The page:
Somehow it’s only been two weeks since we started our adventure. It feels like we’ve packed so much into our time whilst also still being very relaxed; a nice combination of running around and chilling.
During my last post we’d just arrived at our open shack near Can Tho. We did a floating market tour of Can Be (the largest floating market in Vietnam) and the nearby land market where we got to try some new Vietnamese food: Bird’s ear (not actually made from bird, a deep fried sweet desert type thing) and beefcake (again no meat; sticky rice based cake). We also got to try some fruit that I’ve never seen before which tasted like Lychee.
After saying goodbye to the 5 cats, 2 dogs and Bacon the pig we headed up to Chau Doc, a border town between Vietnam and Cambodia. Having heard in advance that the town was a bit of a dump (it was) we headed slightly out onto the sacred Nui Sam mountain, which towered over the rest of town which was completely flat. Despite the dull weather the views were absolutely stunning, with Cambodia visible in the background and the farmers burning the excess organic material near by, fields of freshly planted rice in yellow and ready to harvest fields in green. Being low season there were only 5 or 6 people in the entire resort, which whilst eerily quiet allowed us near exclusive access to the pool.
We then moved onto Cambodia via speedboat. Not as glamorous as it sounds, as they’d overbooked the boat so we didn’t have a proper seat indoors but had to go onto the wooden benches out back for 5 hours. I’m glad we did though as we got to see life on the Mekong as we travelled between the countries, and my amazing travel cushion made the journey bearable.
The border itself has to be one of the laxest attempts at security I’ve ever seen. The waiting area was a big garden, there were no queues or immigration areas. People just mulled around whilst the guide acquired our visas and our passports got stamped. It would be very easy to get past if you were so inclined!
Eventually we arrived in Phnom Penh, which was nothing like we expected; The internet had sold us stories of it being a recovering city, and we were expecting something even more run down that Ho Chi Minh. We were very wrong; Phnom Penh is more like Bangkok than anything else, and is highly internationalised. Restaurants of all different kinds of cuisine (including Mexican, which was a nice treat), tons of fancy shopping and guesthouses, pavements which were walkable and an amazing waterfront make this into a true cosmopolitan city.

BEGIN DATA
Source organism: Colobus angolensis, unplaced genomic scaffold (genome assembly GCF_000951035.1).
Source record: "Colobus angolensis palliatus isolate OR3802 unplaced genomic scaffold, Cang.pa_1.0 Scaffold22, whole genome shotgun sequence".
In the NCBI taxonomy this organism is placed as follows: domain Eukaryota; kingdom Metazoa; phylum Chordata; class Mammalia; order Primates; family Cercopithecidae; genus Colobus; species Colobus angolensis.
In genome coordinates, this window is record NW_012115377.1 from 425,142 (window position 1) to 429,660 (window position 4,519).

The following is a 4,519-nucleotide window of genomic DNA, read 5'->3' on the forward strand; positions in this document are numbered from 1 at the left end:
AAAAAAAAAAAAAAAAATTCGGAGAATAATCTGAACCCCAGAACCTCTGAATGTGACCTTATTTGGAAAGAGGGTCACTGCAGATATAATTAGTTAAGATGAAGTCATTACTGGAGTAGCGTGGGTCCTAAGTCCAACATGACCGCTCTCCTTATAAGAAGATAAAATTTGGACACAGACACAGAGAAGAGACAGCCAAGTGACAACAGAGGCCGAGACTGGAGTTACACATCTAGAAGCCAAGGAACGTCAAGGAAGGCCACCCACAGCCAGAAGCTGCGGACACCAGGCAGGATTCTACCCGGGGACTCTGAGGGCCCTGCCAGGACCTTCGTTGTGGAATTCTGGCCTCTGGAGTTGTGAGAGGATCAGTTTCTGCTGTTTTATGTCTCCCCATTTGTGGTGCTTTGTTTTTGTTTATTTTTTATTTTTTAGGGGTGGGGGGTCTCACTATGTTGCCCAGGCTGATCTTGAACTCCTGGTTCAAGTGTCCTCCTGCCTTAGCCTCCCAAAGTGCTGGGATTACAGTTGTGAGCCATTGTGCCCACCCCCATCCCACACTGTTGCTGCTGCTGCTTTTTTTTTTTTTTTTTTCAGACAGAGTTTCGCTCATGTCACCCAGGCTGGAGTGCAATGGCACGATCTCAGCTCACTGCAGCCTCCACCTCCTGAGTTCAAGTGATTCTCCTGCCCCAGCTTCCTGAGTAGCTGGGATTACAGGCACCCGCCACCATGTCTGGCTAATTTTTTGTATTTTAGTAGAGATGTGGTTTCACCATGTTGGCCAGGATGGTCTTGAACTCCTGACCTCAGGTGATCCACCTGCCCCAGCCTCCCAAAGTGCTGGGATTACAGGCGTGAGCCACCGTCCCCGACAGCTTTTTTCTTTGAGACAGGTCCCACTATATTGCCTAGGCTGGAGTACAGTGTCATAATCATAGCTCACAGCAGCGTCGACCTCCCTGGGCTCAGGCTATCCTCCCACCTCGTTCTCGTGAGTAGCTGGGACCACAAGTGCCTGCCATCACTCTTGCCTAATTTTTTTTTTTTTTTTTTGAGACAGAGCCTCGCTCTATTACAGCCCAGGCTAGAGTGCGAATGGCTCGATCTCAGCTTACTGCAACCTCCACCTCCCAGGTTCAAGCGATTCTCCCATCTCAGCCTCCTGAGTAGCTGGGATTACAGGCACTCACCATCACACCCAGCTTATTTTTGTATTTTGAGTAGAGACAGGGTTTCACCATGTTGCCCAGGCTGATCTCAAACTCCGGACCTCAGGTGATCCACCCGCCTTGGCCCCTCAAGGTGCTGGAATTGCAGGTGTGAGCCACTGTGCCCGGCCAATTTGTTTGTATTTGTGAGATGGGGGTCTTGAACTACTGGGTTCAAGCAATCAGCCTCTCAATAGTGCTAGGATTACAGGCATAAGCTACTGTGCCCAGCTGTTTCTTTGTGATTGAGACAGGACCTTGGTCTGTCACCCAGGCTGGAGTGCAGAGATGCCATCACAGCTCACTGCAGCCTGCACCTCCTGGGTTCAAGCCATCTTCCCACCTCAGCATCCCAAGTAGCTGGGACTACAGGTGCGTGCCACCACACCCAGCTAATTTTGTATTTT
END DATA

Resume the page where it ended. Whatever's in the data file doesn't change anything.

The only problem was that it is much more expensive than we imagined. It was so hot that you couldn’t walk around, and the only transport option is tuk tuk; There were no public busses we could see. Each trip comes to $2 or $3 which quickly adds up over a day. Whilst food can be cheap (we got a curry and pad thai for $1.5 each at the night market) it can also get western-pricey, which resulted in us breaking our budget on a couple of days.
Interesting aside; The currency here is bizarre. For transactions over $1, US dollars are generally used. For anything under, the local currency “Riel” is used at a conversion of 4000R to 1 USD. You need to be quick at maths to ensure that you’re not getting ripped off by the tuk tuk drivers!
Mid way through our stay we decided to go on a bicycle tour to the Killing Fields and Mekong Islands. Less than 40 years ago Cambodia suffered a Genocide at the hands of the Khmer Rouge with millions of the population killed, often at one of the hundreds of “Killing Fields” around the country. The largest is located 15km south of PP, and was a truly harrowing experience. In a central monument they have placed thousands of excavated skulls, arranged by age, along with the weapons used to kill them; bullets were too expensive so executions were normally done with hand weapons like bats or much worse. Whilst I’m glad we went, there is something deeply unsettling about walking atop human remains. The government has left a number of the mass graves unexcavated as a reminder, and with each rain more bones and fragments of clothes exposes on the surface.
The day cheered up a bit from then. We cycled back to PP and onto a Ferry to one of the many islands adjacent to the city. The juxtaposition is startling; looking over the water you can see skyscrapers and a modern city, all whilst standing on a dirt track next to metal shack. We then embarked on an epic tour of the islands that, by the time we arrived at the hotel, meant we’d clocked over 70km of cycling. Laura cycles at the gym so found it easy, whereas I was a broken man but pleased to have completed it. If you’re ever in PP, we highly recommend you use Phnom Penh Bicycles. The owner Thong was our guide and it’s amazing the work he’s done setting the company up from scratch. He used to cycle 15km a day to the American embassy to use the free internet to teach himself English, and he’s then been teaching himself business and has set up a really professional outfit. He was exceptionally personable and the whole tour was one of the highlights of our trip.
Which brings us to today. We decided to try to go somewhere a bit more remote, which we have thoroughly achieved. We are at Chi Phat, an eco-village located in southern Cambodia. To get here, we had to get a bus to the middle of nowhere to then get a 2.5 hour boat down the Mekong. It’s a beautiful place, and really cheap (dinner is $3.50, accommodate is $3-$10), and with lots of excursion to waterfalls, bat caves and see other local flora and fauna. There’s just one problem.
It’s raining. Really raining. Monsoon raining. It’s day 2, and other than a brief lull this morning, it’s been non stop.
If it stops, we’ll hopefully put some nice photos of waterfalls up. If not, then there’ll be photos of us looking wet and sad. At least the beer is $0.75 a can!